EDUCATION

Hong Kong to mainland Chinese parents: will you send your children to our schools?

PUBLISHED : Thursday, 14 November, 2013, 6:13am
UPDATED : Thursday, 14 November, 2013, 6:13am

The city will ask mainlanders in Shenzhen if they intend to send their Hong Kong-born children across the border for schooling, lawmakers have heard.

The questionnaire seeks to quantify future demand for school places, after local parents protested against an influx of children from the mainland trying to enrol in kindergartens in districts close to the border.

The uproar of the last few months exposed the government's lack of concrete data on the number of children born in Hong Kong to mainlanders - totalling 142,240 between 2007 and 2011 - who might return to study.

The Education Bureau "is planning to conduct a survey for the [mainland] parents of Hong Kong children residing in Shenzhen to find out their concerns and preferences" in schooling their young, Secretary for Education Eddie Ng Hak-kim said in a reply yesterday to lawmaker Leung Che-cheung of the Democratic Alliance for the Betterment and Progress of Hong Kong.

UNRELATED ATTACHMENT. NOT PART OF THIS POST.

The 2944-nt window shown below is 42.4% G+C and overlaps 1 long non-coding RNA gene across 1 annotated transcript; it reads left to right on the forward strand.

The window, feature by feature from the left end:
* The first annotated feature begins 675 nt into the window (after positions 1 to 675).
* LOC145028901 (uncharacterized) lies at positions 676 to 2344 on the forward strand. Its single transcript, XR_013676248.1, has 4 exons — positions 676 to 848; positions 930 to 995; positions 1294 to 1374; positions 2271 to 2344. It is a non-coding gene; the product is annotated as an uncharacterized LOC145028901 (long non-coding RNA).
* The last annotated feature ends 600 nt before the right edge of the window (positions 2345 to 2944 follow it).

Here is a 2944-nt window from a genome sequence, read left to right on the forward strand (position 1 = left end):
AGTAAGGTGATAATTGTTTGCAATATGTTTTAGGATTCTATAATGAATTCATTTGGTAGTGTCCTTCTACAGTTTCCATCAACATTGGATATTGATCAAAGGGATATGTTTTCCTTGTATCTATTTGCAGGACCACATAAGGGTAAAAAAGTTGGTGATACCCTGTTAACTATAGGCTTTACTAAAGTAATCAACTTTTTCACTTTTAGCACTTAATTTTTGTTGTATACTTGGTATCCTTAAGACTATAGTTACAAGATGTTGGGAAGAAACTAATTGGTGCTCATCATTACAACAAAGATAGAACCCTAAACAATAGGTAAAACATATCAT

Separately, a government source familiar with the matter told the South China Morning Post that "the bureau has sought help from Shenzhen authorities" to identify such children.

The survey would ask whether the children would study in Hong Kong and, if yes, when they would do so, the source said, adding that it was not known when the data collection would end.

North District Primary School Headmasters' Association chairman Chan Siu-hung welcomed the news. "It has come a bit late, but it's better late than never," he said. "Principals [of primary schools near the border] need the figures to see if they have enough places to meet the demand."

Education-sector lawmaker Ip Kin-yuen warned the government to be careful not to encourage or deter mainlanders through the survey.

Ip suggested expanding the geographical scope of the survey, as some mainland parents of Hong Kong-born children lived far away from Hong Kong.

"The government should cast the net wider so as to collect more accurate statistics," he said. "But it depends on whether the bureau has the contact information of those parents. It has been years since they gave birth to their children in Hong Kong."

The source disagreed. "Cross-border children are most likely from Shenzhen. The survey will cover most of them," he said.

Last year, the government projected that half of the children who had left Hong Kong would return before the age of 21.

 

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